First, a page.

July 2013
Volume 13, Issue 9
Vision Sciences Society Annual Meeting Abstract  |   July 2013
Sustained spatial attention excludes external noise
Author Affiliations
  • Yukai Zhao
    Neuroscience Graduate Program, University of Southern California, CA 90089, USA
  • Zhong-Lin Lu
    Laboratory of Brain Processes (LOBES), Department of Psychology, The Ohio State University, Columbus, OH 43210, USA
  • Alexandre Pouget
    Department of Brain and Cognitive Sciences, University of Rochester, Rochester, NY 14610, USA\nDepartment of Basic Neuroscience, University of Geneva, Geneva CH-1211, Switzerland
  • Barbara Anne Dosher
    Memory, Attention and Perception Laboratory (MAPL), Department of Cognitive Sciences and Institute of Mathematical Behavioral Sciences, University of California, Irvine, CA 92697-5100, USA
Journal of Vision July 2013, Vol.13, 631. doi:https://doi.org/10.1167/13.9.631
  • Views
  • Share
  • Tools
    • Alerts
      This feature is available to authenticated users only.
      Sign In or Create an Account ×
    • Get Citation

      Yukai Zhao, Zhong-Lin Lu, Alexandre Pouget, Barbara Anne Dosher; Sustained spatial attention excludes external noise. Journal of Vision 2013;13(9):631. https://doi.org/10.1167/13.9.631.

      Download citation file:

      © ARVO (1962-2015); The Authors (2016-present)

  • Supplements

The mechanism of attention is a central topic in neurophysiology, functional imaging, and behavioral studies. However, neurophysiology experiments often study cellular responses when the animal attends to one location for a prolonged period of time (sustained attention[sup]1[/sup]), while human behavioral studies often use pre-cues to direct subject’s attention to different locations trial by trial (transient attention[sup]2[/sup]). Here, we conducted a human behavioral study based on a sustained attention paradigm more often used in a monkey experiment [sup]1 [/sup]. Four synchronized RSVP streams of Gabors were presented in each trial. Each stream consisted of 10 distractors, all oriented at 45° clockwise, and one potential target, ±11° from 45°, that occurred between the 3[sup]rd[/sup] and the 10[sup]th[/sup] temporal positions. The four potential targets, presented in the four locations simultaneously, had independently chosen orientations. Subjects were instructed to maintain fixation (monitored by an eye-tracker) and attend to one of the four locations throughout each block of trials. A central report cue, presented 150 ms after the target presentation and consistent with the block cue 62.5% of the time, directed the subjects to report the orientation of the target in the cued location. In the invalid condition, the report cue pointed to one of the other three locations with equal probability. Full psychometric functions were measured at 4-5 external noise levels. Block cuing improved performance only in high external noise conditions for three out of four subjects. The other subject showed no significant attention effect. The data were fit with the perceptual template model [sup]3[/sup]. Consistent with studies on transient attention [sup]2[/sup], we identified an external noise exclusion mechanism in sustained attention. (1.Cohen & Maunsell, 2009; 2. Dosher & Lu, 2000; 3. Lu & Dosher, 1998)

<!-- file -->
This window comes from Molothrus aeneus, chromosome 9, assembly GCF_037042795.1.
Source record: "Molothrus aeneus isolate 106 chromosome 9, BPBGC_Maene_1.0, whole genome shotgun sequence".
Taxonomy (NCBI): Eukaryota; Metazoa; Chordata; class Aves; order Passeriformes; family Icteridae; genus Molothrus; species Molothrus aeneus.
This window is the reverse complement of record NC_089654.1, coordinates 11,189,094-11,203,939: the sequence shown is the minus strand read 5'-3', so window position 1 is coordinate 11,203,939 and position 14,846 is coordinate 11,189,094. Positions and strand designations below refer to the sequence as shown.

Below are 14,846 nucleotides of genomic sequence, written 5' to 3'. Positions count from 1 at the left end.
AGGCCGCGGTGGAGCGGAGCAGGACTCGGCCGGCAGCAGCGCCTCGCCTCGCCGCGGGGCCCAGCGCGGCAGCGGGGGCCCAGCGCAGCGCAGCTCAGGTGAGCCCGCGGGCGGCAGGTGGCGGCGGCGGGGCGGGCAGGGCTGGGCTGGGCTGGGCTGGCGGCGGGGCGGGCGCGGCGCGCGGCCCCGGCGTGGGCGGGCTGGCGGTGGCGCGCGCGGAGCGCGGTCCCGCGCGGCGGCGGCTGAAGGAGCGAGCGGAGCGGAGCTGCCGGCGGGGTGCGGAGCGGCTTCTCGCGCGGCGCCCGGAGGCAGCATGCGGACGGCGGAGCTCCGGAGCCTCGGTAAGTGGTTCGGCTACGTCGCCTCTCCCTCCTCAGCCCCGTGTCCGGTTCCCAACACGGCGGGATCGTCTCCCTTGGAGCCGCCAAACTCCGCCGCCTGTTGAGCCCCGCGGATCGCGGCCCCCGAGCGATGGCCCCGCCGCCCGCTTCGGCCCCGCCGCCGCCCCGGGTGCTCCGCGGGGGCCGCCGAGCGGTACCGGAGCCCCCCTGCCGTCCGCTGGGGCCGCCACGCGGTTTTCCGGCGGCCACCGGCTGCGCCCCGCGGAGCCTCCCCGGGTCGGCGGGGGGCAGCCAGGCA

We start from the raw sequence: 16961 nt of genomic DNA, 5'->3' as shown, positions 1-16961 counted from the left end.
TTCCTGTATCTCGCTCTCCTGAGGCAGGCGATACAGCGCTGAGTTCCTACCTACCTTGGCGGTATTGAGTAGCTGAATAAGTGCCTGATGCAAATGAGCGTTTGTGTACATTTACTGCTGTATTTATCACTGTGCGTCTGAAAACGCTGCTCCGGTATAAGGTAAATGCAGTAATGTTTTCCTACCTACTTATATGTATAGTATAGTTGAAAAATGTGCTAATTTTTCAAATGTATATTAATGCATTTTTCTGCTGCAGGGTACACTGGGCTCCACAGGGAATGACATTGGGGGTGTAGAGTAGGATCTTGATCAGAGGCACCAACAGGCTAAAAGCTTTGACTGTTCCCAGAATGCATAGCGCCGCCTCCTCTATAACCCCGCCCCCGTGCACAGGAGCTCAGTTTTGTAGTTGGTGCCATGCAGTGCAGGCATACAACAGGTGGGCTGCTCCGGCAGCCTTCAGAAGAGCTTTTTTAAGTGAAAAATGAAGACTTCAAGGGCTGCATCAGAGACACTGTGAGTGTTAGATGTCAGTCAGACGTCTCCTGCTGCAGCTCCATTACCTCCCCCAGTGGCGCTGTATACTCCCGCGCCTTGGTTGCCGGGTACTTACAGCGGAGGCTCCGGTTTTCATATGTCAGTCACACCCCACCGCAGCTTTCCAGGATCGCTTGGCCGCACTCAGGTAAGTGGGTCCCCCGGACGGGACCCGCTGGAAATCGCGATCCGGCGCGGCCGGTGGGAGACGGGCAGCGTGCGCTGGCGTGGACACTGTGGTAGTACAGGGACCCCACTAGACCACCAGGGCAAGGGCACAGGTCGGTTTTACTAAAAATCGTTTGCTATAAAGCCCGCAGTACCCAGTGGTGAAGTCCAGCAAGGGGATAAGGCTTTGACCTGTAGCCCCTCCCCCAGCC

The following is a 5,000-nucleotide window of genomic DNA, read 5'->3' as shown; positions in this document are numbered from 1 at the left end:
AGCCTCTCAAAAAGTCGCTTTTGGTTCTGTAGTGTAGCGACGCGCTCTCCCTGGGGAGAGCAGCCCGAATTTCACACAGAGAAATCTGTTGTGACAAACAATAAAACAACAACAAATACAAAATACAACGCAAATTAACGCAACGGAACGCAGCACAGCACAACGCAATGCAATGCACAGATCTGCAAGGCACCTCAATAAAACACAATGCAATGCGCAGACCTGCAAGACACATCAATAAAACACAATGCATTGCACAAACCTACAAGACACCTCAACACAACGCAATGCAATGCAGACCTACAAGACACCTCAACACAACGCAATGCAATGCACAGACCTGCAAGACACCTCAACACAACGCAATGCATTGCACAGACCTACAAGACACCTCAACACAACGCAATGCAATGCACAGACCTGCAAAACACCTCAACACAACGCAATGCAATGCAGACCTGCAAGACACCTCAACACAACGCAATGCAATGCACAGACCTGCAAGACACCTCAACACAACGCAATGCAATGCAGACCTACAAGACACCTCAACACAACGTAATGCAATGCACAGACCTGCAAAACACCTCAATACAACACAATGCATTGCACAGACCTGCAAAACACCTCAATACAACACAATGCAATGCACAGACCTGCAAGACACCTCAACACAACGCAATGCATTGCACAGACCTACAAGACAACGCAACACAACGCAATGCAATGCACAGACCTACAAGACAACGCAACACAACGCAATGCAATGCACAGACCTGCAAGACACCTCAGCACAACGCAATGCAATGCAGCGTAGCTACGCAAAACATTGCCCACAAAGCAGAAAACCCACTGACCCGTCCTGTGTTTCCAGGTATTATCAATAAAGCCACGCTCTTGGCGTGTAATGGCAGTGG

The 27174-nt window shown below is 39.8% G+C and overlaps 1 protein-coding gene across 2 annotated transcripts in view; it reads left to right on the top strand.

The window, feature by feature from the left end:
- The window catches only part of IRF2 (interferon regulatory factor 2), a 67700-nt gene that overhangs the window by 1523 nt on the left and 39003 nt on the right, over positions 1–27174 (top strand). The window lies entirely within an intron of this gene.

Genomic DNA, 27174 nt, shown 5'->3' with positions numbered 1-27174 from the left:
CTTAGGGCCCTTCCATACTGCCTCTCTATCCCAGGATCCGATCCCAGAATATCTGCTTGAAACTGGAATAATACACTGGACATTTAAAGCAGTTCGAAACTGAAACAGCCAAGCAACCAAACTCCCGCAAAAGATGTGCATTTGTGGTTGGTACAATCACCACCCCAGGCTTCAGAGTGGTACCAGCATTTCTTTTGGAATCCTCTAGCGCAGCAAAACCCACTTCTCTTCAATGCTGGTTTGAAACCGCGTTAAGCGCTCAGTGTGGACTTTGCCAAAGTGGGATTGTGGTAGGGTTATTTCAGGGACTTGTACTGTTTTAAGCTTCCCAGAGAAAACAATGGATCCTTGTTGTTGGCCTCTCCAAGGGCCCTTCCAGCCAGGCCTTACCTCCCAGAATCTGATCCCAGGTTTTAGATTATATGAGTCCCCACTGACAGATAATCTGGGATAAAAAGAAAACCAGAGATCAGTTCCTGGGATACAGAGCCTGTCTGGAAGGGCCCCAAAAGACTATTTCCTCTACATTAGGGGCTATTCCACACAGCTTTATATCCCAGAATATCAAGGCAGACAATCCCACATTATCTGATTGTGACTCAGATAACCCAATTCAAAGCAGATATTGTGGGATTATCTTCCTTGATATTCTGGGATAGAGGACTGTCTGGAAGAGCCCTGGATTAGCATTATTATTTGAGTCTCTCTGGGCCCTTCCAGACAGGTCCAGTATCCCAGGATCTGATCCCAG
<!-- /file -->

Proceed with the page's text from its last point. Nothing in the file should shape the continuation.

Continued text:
Meeting abstract presented at VSS 2013


This PDF is available to Subscribers Only

Sign in or purchase a subscription to access this content. ×

You must be signed into an individual account to use this feature.